Furthermore, the winning of souls seems to be prioritized over the much less glamorous (but just as important) job of slowly, calmly, building up people's faith in the years-long processes of instruction and growth.
  22. OPC'n

    OPC'n Puritan Board Doctor

    I have never lead anyone to Christ, but I think that will be the most glorious day of my life if it happens. I will be humbled and my heart will burst with joy knowing that God chose me to give someone the Gospel to a predestined saint and he saved them.

    However, I do think the poll thing is over the top ( I did vote, however). I don't think it's "how many ppl did you lead to Christ this year" that is the important question, but "how many times do you share the Gospel with ppl in a day". I think the latter question is more important because a person can be faithful their entire lives spreading the Gospel and never see one person saved. But they still have done the work God has commanded we do.

    So I have two sides about this post. I can feel your love and excitement about bringing ppl to Christ and that's a godly feeling, but I can see the risk of feeling like a failure at doing the work God has commanded us to do if you have to vote zero.
  23. Stope

    Stope Puritan Board Sophomore

    Amen! Stoked that this has happened (NOTE: Im NOT jealous, Im not worshipping you now, Im not in competition with you now, etc. Im only pleased! I glorify God!)

    The thing I have come to learn these last few months is that we just be intentional! Truly be the salt of the earth, let our lights shine, and live in such a way that people would ask for the hope we have within. Press on brother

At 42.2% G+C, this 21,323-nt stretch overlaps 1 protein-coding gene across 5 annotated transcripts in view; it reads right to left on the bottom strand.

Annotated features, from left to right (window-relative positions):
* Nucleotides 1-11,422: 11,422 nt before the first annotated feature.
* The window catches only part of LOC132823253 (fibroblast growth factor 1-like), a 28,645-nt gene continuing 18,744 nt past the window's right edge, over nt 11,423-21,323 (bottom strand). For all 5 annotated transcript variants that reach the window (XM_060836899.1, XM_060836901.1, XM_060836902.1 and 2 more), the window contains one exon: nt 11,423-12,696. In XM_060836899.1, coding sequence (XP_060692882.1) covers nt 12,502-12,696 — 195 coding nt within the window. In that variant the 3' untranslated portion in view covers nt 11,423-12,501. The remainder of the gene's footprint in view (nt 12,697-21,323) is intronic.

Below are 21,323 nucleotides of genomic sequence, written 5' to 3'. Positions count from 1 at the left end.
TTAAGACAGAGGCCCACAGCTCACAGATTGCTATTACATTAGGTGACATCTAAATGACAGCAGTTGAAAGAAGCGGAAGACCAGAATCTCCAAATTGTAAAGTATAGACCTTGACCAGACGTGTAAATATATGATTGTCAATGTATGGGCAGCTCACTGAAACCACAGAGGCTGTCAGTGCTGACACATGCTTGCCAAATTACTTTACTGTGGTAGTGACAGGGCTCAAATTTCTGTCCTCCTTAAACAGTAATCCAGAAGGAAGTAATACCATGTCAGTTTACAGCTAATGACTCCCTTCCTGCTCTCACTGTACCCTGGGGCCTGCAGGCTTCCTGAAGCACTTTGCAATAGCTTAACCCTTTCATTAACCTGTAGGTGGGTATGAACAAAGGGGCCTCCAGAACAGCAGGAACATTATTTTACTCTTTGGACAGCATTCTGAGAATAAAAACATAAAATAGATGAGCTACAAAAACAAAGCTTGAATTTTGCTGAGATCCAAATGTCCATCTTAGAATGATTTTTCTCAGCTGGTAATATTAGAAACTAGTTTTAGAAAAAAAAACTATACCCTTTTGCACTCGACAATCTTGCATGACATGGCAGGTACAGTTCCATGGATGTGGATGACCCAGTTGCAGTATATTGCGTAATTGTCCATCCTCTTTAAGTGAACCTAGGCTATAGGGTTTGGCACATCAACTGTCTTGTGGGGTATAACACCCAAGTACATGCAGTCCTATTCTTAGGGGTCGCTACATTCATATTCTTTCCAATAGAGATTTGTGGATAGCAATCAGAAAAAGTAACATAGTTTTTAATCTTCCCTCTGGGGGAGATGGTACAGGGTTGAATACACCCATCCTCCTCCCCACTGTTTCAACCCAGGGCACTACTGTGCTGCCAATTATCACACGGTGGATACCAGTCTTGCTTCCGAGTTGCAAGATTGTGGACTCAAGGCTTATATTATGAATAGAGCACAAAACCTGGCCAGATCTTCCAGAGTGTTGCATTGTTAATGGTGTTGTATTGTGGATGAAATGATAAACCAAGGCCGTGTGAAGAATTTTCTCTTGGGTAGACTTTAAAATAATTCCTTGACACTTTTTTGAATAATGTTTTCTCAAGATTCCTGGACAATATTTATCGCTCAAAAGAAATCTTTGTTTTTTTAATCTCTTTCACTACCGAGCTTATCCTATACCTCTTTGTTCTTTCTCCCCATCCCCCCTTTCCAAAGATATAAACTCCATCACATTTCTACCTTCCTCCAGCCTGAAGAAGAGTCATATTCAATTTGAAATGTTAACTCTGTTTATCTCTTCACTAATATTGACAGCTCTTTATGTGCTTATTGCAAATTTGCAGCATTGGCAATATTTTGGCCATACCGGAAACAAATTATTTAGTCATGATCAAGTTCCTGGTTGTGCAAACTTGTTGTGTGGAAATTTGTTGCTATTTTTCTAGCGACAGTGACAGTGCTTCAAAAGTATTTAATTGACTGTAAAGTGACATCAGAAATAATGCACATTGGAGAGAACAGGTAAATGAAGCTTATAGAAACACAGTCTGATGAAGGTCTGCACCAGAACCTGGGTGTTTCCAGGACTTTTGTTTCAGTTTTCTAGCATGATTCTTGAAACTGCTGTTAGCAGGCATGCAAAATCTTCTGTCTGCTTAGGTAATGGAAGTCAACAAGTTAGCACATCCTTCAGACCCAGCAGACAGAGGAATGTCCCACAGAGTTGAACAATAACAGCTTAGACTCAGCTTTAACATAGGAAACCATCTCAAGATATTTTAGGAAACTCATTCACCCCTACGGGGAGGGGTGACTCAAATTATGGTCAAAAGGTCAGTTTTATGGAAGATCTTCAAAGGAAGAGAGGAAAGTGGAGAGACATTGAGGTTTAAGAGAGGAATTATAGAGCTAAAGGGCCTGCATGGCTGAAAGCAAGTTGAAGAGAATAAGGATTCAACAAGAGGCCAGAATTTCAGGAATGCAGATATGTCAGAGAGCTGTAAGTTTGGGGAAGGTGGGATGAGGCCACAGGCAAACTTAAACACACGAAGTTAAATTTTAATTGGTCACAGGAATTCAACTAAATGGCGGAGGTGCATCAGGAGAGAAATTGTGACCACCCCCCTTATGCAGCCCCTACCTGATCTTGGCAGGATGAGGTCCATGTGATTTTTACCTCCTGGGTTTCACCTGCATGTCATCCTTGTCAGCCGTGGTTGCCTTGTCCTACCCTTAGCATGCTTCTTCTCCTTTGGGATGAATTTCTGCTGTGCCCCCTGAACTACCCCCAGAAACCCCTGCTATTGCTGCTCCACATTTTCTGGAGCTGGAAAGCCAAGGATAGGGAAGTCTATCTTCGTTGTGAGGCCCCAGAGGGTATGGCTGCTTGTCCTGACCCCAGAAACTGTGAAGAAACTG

The lack of "accuracy" is assumed, we just do the best we can

    There are aspects of your response that seem just not Biblical. I mean that, and not in a sassy way. You say this and sound very ivory tower, but at the end of the day I find what you are saying going beyond what is written. Can you tell me specifically what I have said where it doesnt align with what scripture teaches?

    Please please please tell me you arent encouraging this brother to "leave it to the pros" when it comes to sharing the Gospel?

    Are not we all called to be involved in "evangelism", that is, to share the Gospel and be a light on a hill and salt of the earth?
  24. Semper Fidelis

    Semper Fidelis 2 Timothy 2:24-25 Staff Member

    Let me answer this (in a manner similar to others) by noting that I'm not sure how many because it's part of what I do on a regular basis.
    On many Sundays I lead the assurance of pardoning grace to Christians. I remind them during our Confession of Sin that Today is the day of salvation. We never come to the Lord assuming that we once came to the Lord and there is no longer a coming to Him, a hearing of Him, a heeding of His commands. Today, I urge men, women, and children to turn from their sin and turn to Christ. A person who professed Christ for years may yet have never really been vitally united to Christ by faith but Today is a day that they may finally turn and be healed even as Christ urged the Pharisees who thought they had sight.